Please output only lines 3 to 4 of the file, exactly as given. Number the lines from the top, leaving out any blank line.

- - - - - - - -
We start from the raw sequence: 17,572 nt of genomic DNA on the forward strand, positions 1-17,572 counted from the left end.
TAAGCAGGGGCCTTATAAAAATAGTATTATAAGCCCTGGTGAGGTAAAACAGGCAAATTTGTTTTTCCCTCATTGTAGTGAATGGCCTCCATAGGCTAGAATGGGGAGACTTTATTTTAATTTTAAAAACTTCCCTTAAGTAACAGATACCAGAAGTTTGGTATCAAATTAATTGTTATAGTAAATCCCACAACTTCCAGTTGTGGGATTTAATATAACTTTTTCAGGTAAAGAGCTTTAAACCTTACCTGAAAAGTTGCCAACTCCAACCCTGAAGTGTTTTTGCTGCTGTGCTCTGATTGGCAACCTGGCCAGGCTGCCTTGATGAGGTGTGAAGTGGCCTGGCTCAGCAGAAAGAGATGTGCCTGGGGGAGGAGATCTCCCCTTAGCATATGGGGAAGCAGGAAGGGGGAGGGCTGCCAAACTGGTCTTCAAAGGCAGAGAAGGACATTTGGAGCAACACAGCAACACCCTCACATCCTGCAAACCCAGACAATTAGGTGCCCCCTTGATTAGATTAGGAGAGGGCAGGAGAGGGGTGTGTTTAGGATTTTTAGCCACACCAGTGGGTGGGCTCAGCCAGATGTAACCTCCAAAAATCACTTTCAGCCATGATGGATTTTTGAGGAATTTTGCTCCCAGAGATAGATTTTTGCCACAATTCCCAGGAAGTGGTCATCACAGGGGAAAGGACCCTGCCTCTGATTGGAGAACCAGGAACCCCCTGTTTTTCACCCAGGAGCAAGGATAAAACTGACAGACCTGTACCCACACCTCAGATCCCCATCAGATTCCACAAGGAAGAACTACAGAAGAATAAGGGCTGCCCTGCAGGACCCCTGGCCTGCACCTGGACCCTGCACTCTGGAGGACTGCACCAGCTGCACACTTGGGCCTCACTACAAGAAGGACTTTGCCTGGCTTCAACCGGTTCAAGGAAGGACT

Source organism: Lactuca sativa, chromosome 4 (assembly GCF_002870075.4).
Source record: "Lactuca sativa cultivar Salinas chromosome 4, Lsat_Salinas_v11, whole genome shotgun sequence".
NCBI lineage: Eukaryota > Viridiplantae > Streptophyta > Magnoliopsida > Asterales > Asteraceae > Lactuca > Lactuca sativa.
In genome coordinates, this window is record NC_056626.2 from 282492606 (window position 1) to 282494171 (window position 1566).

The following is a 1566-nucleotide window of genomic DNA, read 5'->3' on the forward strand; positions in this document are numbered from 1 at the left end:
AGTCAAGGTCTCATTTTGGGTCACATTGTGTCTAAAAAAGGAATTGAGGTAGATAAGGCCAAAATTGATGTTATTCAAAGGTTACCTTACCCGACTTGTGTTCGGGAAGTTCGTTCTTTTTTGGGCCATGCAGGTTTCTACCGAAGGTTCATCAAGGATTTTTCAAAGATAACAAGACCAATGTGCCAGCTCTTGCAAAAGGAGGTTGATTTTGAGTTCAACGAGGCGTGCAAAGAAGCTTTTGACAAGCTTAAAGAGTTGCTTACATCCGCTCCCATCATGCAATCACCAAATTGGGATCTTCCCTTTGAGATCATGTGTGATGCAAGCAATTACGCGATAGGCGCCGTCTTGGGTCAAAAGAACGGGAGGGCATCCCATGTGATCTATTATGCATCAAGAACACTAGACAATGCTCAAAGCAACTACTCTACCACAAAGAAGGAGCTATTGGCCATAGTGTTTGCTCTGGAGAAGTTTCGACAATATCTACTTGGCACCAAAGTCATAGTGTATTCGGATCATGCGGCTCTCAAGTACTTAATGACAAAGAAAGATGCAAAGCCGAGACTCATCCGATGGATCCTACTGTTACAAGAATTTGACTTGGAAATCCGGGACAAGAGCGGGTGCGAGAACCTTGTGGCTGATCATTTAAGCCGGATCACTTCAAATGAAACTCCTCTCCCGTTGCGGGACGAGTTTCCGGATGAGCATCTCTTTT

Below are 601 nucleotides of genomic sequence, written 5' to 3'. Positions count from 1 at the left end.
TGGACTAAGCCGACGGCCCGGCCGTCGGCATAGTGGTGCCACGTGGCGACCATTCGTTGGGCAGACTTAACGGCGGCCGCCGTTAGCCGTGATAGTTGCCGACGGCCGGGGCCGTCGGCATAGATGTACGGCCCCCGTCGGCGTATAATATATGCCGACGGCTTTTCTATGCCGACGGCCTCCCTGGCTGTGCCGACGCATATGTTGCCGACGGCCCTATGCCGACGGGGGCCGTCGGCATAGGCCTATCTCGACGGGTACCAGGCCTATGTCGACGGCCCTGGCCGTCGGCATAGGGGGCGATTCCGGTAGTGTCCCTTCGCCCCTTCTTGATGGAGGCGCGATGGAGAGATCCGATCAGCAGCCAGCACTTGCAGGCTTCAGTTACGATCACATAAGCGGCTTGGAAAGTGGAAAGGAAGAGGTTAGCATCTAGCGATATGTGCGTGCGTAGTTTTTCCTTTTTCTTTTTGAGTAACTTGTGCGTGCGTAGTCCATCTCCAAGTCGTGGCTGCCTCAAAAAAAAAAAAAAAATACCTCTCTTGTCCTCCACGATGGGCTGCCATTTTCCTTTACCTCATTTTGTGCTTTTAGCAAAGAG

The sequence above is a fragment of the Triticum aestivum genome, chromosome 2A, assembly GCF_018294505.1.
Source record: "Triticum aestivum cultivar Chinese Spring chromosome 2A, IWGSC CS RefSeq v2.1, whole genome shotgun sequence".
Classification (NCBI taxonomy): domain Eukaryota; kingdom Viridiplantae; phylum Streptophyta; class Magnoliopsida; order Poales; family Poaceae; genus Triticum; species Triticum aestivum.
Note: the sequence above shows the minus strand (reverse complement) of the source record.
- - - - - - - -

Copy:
Source organism: Lactuca sativa, chromosome 4 (assembly GCF_002870075.4).
Source record: "Lactuca sativa cultivar Salinas chromosome 4, Lsat_Salinas_v11, whole genome shotgun sequence".